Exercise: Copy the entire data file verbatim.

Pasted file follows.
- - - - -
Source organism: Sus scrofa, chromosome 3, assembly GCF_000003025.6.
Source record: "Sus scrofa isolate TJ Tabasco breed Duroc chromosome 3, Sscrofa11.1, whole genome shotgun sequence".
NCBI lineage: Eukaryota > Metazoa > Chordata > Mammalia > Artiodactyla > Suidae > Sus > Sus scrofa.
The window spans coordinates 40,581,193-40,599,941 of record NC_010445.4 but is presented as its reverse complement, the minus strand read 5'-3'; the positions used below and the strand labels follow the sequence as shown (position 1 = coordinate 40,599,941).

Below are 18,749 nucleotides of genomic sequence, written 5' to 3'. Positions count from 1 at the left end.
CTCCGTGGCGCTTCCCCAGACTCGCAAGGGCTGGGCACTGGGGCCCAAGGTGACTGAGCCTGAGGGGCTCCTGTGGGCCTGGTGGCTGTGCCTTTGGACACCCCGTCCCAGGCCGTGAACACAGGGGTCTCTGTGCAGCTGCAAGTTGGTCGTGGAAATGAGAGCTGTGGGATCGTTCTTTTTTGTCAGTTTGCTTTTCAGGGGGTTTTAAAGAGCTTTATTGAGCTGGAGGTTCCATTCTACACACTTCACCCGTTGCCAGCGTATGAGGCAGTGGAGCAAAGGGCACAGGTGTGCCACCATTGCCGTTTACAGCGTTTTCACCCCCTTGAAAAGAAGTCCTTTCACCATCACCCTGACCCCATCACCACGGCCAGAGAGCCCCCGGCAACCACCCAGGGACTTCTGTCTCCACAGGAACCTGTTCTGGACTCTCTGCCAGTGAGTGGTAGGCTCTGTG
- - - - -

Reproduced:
Source organism: Sus scrofa, chromosome 3, assembly GCF_000003025.6.
Source record: "Sus scrofa isolate TJ Tabasco breed Duroc chromosome 3, Sscrofa11.1, whole genome shotgun sequence".
NCBI lineage: Eukaryota > Metazoa > Chordata > Mammalia > Artiodactyla > Suidae > Sus > Sus scrofa.
The window spans coordinates 40,581,193-40,599,941 of record NC_010445.4 but is presented as its reverse complement, the minus strand read 5'-3'; the positions used below and the strand labels follow the sequence as shown (position 1 = coordinate 40,599,941).

Below are 18,749 nucleotides of genomic sequence, written 5' to 3'. Positions count from 1 at the left end.
CTCCGTGGCGCTTCCCCAGACTCGCAAGGGCTGGGCACTGGGGCCCAAGGTGACTGAGCCTGAGGGGCTCCTGTGGGCCTGGTGGCTGTGCCTTTGGACACCCCGTCCCAGGCCGTGAACACAGGGGTCTCTGTGCAGCTGCAAGTTGGTCGTGGAAATGAGAGCTGTGGGATCGTTCTTTTTTGTCAGTTTGCTTTTCAGGGGGTTTTAAAGAGCTTTATTGAGCTGGAGGTTCCATTCTACACACTTCACCCGTTGCCAGCGTATGAGGCAGTGGAGCAAAGGGCACAGGTGTGCCACCATTGCCGTTTACAGCGTTTTCACCCCCTTGAAAAGAAGTCCTTTCACCATCACCCTGACCCCATCACCACGGCCAGAGAGCCCCCGGCAACCACCCAGGGACTTCTGTCTCCACAGGAACCTGTTCTGGACTCTCTGCCAGTGAGTGGTAGGCTCTGTG